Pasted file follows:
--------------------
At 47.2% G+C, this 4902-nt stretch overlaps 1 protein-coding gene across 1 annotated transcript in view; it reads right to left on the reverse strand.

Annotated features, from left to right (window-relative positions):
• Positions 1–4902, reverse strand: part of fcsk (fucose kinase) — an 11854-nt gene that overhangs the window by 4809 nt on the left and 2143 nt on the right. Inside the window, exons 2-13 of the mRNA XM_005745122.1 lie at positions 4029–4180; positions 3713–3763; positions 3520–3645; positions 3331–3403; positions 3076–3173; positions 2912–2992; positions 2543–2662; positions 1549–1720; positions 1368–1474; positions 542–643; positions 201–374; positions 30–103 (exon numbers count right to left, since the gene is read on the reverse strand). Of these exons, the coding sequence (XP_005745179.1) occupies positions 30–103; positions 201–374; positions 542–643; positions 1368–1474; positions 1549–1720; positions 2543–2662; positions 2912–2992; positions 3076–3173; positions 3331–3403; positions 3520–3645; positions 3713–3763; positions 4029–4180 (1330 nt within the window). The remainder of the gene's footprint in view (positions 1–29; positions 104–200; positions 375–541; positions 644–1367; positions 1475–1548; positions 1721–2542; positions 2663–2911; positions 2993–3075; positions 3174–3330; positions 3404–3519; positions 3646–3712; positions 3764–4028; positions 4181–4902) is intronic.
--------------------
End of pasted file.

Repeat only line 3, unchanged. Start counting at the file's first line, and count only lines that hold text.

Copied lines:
• Positions 1–4902, reverse strand: part of fcsk (fucose kinase) — an 11854-nt gene that overhangs the window by 4809 nt on the left and 2143 nt on the right. Inside the window, exons 2-13 of the mRNA XM_005745122.1 lie at positions 4029–4180; positions 3713–3763; positions 3520–3645; positions 3331–3403; positions 3076–3173; positions 2912–2992; positions 2543–2662; positions 1549–1720; positions 1368–1474; positions 542–643; positions 201–374; positions 30–103 (exon numbers count right to left, since the gene is read on the reverse strand). Of these exons, the coding sequence (XP_005745179.1) occupies positions 30–103; positions 201–374; positions 542–643; positions 1368–1474; positions 1549–1720; positions 2543–2662; positions 2912–2992; positions 3076–3173; positions 3331–3403; positions 3520–3645; positions 3713–3763; positions 4029–4180 (1330 nt within the window). The remainder of the gene's footprint in view (positions 1–29; positions 104–200; positions 375–541; positions 644–1367; positions 1475–1548; positions 1721–2542; positions 2663–2911; positions 2993–3075; positions 3174–3330; positions 3404–3519; positions 3646–3712; positions 3764–4028; positions 4181–4902) is intronic.